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Reviewed By Louise Chang, MD
June 12, 2007 - If you're thinking about having kids, exercise the axiom "buyer beware" before signing on to high-deductible health insurance.
That's the advice coming from several experts on the heels of a study showing that young families can face staggering out-of-pocket costs with the increasingly popular plans.
A study released Tuesday shows that most so-called "consumer-directed" health plans do not cover maternity costs. That's a big difference from the employer-sponsored health plans that cover about 60% of all Americans.
Even plans that do cover some maternity costs may not cover all expenses if pregnancy complications arise. That can leave young families on the hook for thousands -- sometimes tens of thousands -- of dollars.
"This is something most people are just not aware of," says Alina Salganicoff, director of women's health policy at the Henry J. Kaiser Family Foundation, which commissioned the report.
The typical uncomplicated pregnancy runs about $14,000 in total cost.
The study analyzed 12 popular consumer-directed plans and looked at how much spending in the form of deductibles, co-payments, and uncovered services a patient might have to pay.
Assuming an uncomplicated pregnancy ending in a vaginal birth, patients would pay between $1,455 and $7,884 out-of-pocket, depending on how generous the consumer-directed plan.
But a complicated birth requiring a cesarean section, early labor, or a newborn stay in a neonatal intensive care can balloon out-of-pocket costs to $8,800 for the most generous plan and a staggering $21,200 for the least generous.
"Families could be liable for $15,000, $20,000, $22,000 for the cost of care," warns Karen Pollitz, a Georgetown University researcher who co-authored the study.
As many as 4.5 million Americans are now using consumer-directed plans for their coverage. The plans' lower premiums and wide choices offer an attractive alternative, especially to people who can't afford other forms of coverage. Employers like the plans because they can contribute a set amount of cash into a tax-free account without being on the hook for rising health costs.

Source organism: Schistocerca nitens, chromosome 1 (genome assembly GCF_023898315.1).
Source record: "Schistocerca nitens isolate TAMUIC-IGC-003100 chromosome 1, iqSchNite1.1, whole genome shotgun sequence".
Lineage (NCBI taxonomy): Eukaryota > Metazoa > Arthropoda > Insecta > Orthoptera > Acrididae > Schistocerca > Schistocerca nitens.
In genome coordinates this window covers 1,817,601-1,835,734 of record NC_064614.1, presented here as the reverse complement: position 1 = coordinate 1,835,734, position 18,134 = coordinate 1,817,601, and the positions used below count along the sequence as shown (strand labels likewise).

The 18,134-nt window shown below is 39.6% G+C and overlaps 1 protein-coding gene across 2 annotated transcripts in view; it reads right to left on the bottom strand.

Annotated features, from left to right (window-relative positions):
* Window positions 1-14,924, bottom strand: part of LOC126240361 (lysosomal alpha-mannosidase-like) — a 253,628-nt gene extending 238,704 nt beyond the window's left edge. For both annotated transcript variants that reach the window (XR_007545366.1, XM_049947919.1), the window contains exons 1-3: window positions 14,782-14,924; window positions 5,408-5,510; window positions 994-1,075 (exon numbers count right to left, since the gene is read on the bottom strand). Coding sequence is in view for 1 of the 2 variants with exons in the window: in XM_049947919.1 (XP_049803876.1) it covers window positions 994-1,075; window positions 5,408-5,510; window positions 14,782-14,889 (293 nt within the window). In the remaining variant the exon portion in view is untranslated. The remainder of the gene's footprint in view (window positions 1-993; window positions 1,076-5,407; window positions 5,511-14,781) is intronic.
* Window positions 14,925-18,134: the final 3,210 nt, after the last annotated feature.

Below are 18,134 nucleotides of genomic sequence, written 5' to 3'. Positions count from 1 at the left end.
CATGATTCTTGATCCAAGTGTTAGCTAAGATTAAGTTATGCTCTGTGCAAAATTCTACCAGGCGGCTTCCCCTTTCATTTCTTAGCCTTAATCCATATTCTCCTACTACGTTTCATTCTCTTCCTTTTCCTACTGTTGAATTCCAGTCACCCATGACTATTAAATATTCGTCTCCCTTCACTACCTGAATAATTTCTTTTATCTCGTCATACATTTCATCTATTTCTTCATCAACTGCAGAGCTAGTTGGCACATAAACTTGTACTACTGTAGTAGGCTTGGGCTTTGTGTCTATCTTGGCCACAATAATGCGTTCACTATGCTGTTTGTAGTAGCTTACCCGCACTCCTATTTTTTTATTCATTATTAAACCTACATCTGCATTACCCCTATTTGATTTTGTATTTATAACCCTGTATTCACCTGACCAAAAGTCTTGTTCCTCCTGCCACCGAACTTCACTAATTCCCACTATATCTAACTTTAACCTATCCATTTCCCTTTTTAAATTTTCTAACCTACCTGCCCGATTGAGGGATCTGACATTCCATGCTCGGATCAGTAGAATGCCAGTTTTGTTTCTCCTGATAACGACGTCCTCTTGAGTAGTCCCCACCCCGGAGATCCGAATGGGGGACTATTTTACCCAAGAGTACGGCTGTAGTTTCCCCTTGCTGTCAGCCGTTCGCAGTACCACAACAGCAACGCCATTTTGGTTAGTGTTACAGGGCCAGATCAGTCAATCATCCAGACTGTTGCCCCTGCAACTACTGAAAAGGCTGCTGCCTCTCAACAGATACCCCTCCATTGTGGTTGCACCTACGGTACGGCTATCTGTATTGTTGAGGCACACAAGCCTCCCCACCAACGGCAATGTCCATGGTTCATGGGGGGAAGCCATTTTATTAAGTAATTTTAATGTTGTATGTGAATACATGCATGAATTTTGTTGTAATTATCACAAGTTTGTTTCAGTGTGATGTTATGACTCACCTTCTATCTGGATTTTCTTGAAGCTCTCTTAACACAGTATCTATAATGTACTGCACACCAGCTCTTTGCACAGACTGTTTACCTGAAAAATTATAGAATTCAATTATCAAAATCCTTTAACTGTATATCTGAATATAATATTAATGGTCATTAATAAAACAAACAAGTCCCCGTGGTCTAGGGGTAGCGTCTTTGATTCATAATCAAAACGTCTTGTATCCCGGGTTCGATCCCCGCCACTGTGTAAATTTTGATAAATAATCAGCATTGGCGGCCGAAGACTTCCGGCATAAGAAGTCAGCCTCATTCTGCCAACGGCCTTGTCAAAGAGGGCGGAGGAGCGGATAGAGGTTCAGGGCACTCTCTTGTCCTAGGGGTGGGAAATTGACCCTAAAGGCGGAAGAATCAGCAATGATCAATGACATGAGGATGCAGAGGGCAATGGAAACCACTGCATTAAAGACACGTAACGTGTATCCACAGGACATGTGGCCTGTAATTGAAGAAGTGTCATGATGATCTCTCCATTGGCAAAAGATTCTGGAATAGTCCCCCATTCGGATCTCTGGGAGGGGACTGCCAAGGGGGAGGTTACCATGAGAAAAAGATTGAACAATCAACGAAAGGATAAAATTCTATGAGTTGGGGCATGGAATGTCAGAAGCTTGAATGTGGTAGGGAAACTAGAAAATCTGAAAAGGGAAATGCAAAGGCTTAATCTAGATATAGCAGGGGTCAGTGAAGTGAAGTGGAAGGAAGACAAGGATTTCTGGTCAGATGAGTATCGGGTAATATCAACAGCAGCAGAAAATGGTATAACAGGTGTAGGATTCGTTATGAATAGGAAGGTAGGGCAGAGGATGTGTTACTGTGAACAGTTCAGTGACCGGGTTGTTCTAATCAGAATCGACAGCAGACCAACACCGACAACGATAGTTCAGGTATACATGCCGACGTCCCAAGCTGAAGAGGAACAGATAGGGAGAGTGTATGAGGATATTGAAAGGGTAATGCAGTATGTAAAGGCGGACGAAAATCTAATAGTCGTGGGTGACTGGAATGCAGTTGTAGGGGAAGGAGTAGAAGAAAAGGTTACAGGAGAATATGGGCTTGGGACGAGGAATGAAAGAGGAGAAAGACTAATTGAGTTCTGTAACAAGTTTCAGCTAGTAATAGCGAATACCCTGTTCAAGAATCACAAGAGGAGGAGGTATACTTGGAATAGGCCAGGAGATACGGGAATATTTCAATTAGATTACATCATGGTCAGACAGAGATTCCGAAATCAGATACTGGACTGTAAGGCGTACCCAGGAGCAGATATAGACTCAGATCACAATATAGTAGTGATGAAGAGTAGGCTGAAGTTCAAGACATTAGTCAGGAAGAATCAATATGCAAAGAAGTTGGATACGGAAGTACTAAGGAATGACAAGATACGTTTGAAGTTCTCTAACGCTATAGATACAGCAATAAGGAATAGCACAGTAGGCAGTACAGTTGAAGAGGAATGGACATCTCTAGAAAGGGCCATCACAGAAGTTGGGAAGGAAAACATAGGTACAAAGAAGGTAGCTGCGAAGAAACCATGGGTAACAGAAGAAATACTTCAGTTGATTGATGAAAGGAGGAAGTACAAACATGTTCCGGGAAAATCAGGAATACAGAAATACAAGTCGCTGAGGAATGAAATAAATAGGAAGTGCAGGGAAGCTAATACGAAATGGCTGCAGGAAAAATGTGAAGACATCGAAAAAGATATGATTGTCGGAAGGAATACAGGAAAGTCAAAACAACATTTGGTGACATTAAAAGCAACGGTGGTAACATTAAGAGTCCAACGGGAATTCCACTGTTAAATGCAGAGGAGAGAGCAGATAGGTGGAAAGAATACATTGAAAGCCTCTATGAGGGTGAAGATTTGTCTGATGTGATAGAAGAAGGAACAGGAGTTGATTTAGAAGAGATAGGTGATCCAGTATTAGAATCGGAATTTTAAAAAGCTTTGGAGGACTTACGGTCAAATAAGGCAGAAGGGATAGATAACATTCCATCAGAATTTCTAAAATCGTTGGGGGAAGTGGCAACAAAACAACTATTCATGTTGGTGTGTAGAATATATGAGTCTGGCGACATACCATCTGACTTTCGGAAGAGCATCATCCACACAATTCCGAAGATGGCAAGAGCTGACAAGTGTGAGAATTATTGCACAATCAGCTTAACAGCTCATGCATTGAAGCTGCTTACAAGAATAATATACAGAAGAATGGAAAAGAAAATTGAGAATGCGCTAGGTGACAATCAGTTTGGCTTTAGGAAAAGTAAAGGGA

One tradeoff is the plans' high deductibles, sometimes reaching $5,000 or higher per year for individuals and $10,000 for families. Because few of the plans cover maternity services unless customers buy special riders, those deductibles can be easily reached, experts say.
Young families could even find themselves paying their annual deductible twice if their pregnancy spans two calendar years. For a nine-month pregnancy, the odds are good that will happen, Pollitz says.
Health insurers promote consumer-directed plans as a good alternative to expensive group coverage. Tom Wilder, vice president of America's Health Insurance Plans (AHIP), an industry lobbying group, says the lower up-front offered by the plans give many Americans access to coverage they otherwise couldn't afford.
One industry study shows that premiums for some consumer-directed plans are nearly 40% lower than other employer-sponsored group coverage. "That's less of a cost that you're going to have coming out of your pay check," Wilder says.
The Fine Print
But Mila Kofman, the study's other author, warns insurance shoppers that figuring out which costs are covered and which are not can be exceedingly difficult.
"The summaries of the policies [examined by researchers] did not accurately reflect what was covered and what was not covered," she says. As for reading the entire policy, "they're not written in English," Kofman says of the legal language.
Experts Tuesday recommended young families considering consumer-directed plans to ask marketers a lot of detailed questions about what maternity costs -- if any -- are covered.
"If you're going to go there, you need to go there with your eyes open and realize you could be spending a lot," Salganicoff says.
SOURCES: "Maternity Care and Consumer-Driven Health Plans" Henry J. Kaiser Family Foundation, June 12, 2007. Alina Salganicoff, vice president, Kaiser Foundation. Karen Pollitz, Georgetown University Health Policy Institute. Mila Kofman Georgetown University Health Policy Institute. Tom Wilder, vice president for private market regulation, America's Health Insurance Plans.
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